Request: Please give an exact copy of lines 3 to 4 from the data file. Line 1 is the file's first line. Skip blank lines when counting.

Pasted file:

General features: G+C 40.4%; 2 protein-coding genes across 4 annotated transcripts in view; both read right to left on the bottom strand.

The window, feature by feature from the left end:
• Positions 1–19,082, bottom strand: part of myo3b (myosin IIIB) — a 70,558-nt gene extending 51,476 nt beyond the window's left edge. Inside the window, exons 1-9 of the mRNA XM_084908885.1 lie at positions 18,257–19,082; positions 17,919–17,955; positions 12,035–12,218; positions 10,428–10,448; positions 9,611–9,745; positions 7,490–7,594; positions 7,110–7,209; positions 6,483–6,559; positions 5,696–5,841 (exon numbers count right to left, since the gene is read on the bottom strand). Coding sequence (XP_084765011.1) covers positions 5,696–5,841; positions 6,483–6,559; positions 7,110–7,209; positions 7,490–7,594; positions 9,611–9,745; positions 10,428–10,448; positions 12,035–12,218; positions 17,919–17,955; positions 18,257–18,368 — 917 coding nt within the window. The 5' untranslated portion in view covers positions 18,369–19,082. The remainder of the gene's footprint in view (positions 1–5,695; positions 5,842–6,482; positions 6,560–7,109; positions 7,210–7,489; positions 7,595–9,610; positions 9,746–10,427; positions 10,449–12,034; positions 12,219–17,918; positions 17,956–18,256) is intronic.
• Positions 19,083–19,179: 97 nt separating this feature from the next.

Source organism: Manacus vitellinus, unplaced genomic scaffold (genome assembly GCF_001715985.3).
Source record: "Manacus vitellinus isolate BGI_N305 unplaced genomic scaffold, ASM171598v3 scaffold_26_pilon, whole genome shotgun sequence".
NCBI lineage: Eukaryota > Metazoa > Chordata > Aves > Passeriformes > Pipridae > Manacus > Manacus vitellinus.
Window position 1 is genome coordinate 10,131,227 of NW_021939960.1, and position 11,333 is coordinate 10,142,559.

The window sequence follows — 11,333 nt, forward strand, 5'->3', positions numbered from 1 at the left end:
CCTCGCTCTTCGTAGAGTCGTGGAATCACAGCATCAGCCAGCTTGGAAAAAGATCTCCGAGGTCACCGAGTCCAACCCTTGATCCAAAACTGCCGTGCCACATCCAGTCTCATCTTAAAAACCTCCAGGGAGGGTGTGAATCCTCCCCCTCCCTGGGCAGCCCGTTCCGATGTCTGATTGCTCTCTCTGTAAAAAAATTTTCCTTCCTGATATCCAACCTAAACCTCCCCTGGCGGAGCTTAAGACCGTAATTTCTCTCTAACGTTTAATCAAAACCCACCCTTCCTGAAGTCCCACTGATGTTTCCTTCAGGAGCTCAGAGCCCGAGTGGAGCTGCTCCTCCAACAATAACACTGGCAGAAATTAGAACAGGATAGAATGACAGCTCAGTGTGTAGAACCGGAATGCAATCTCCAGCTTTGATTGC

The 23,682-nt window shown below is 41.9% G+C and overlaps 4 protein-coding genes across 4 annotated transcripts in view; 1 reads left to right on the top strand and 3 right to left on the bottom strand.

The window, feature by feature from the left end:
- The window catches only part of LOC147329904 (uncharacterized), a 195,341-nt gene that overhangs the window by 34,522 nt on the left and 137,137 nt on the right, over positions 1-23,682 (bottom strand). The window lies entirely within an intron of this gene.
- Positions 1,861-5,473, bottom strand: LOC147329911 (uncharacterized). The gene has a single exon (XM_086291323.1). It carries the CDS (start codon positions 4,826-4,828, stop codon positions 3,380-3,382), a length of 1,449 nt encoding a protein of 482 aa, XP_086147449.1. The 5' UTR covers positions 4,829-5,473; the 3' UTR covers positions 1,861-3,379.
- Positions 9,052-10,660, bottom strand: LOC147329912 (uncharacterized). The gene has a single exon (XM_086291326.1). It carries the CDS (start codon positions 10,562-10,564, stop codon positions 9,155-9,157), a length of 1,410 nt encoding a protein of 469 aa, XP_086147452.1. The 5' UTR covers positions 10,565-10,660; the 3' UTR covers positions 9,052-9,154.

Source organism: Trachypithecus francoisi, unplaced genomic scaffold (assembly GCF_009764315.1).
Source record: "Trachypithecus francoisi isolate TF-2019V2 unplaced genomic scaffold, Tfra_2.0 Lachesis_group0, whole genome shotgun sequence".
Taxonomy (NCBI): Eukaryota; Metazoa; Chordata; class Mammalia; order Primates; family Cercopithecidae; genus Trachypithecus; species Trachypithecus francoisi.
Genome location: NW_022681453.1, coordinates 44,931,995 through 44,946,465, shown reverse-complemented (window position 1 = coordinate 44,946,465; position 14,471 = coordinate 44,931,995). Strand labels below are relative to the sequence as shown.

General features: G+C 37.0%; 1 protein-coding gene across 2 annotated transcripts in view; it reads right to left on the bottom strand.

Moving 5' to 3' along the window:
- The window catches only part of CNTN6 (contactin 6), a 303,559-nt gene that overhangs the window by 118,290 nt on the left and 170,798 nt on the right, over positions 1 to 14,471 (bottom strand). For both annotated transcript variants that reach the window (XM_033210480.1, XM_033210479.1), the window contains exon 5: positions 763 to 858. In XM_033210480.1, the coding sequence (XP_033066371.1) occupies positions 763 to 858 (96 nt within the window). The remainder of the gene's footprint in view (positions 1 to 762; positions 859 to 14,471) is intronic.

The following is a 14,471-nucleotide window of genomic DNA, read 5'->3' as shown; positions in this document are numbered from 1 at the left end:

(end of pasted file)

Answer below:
• Positions 1–19,082, bottom strand: part of myo3b (myosin IIIB) — a 70,558-nt gene extending 51,476 nt beyond the window's left edge. Inside the window, exons 1-9 of the mRNA XM_084908885.1 lie at positions 18,257–19,082; positions 17,919–17,955; positions 12,035–12,218; positions 10,428–10,448; positions 9,611–9,745; positions 7,490–7,594; positions 7,110–7,209; positions 6,483–6,559; positions 5,696–5,841 (exon numbers count right to left, since the gene is read on the bottom strand). Coding sequence (XP_084765011.1) covers positions 5,696–5,841; positions 6,483–6,559; positions 7,110–7,209; positions 7,490–7,594; positions 9,611–9,745; positions 10,428–10,448; positions 12,035–12,218; positions 17,919–17,955; positions 18,257–18,368 — 917 coding nt within the window. The 5' untranslated portion in view covers positions 18,369–19,082. The remainder of the gene's footprint in view (positions 1–5,695; positions 5,842–6,482; positions 6,560–7,109; positions 7,210–7,489; positions 7,595–9,610; positions 9,746–10,427; positions 10,449–12,034; positions 12,219–17,918; positions 17,956–18,256) is intronic.
• Positions 19,083–19,179: 97 nt separating this feature from the next.